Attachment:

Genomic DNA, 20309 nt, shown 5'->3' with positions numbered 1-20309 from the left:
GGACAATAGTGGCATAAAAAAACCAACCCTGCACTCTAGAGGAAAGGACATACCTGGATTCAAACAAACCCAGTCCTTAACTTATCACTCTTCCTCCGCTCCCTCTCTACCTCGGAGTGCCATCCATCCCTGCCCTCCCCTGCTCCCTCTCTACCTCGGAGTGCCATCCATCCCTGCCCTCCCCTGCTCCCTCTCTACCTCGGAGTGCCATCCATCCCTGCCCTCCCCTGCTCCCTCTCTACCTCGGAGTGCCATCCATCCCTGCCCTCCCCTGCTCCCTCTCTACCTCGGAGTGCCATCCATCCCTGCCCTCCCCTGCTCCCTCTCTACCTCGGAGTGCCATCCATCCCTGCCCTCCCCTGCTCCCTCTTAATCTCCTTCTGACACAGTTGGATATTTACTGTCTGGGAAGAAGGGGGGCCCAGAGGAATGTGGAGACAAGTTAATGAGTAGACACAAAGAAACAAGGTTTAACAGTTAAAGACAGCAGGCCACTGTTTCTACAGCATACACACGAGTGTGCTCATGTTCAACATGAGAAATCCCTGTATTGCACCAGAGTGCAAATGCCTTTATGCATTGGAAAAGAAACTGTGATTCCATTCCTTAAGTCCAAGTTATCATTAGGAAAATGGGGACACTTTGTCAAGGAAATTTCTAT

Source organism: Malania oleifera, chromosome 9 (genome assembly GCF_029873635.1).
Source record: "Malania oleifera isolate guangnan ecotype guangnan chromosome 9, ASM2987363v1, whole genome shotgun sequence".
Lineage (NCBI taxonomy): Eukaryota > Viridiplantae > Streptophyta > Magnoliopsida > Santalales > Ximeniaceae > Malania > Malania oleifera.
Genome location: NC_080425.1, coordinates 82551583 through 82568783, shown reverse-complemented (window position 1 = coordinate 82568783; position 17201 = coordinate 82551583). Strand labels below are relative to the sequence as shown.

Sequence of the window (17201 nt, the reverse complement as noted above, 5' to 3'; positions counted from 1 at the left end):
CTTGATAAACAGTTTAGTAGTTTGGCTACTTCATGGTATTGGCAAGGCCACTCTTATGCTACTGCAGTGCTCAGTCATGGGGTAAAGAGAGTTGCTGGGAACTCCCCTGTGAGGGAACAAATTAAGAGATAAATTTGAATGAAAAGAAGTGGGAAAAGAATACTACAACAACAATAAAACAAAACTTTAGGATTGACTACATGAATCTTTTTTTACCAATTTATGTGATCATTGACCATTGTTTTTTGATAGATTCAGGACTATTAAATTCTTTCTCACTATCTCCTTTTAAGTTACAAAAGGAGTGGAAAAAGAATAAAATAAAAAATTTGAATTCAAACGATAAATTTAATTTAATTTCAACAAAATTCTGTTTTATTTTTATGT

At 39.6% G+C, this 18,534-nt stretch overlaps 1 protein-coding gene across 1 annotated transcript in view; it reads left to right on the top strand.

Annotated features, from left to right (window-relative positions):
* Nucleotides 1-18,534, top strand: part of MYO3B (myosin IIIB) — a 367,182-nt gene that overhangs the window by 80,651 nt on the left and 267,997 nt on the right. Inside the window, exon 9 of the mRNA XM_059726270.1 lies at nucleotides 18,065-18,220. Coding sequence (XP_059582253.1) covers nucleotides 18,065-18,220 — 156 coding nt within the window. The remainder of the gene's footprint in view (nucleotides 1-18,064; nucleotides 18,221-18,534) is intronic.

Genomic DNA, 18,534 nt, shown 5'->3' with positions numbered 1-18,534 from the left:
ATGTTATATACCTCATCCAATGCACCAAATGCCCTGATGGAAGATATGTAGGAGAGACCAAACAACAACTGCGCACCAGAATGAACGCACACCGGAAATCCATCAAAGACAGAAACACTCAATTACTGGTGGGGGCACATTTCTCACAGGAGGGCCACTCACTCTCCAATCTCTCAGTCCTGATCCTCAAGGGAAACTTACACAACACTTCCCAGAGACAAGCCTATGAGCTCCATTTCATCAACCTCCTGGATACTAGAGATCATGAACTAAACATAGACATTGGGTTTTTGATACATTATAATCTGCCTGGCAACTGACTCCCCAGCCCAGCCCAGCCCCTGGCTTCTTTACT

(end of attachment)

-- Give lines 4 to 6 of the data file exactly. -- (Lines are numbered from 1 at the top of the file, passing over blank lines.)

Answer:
Source record: "Malania oleifera isolate guangnan ecotype guangnan chromosome 9, ASM2987363v1, whole genome shotgun sequence".
Lineage (NCBI taxonomy): Eukaryota > Viridiplantae > Streptophyta > Magnoliopsida > Santalales > Ximeniaceae > Malania > Malania oleifera.
Genome location: NC_080425.1, coordinates 82551583 through 82568783, shown reverse-complemented (window position 1 = coordinate 82568783; position 17201 = coordinate 82551583). Strand labels below are relative to the sequence as shown.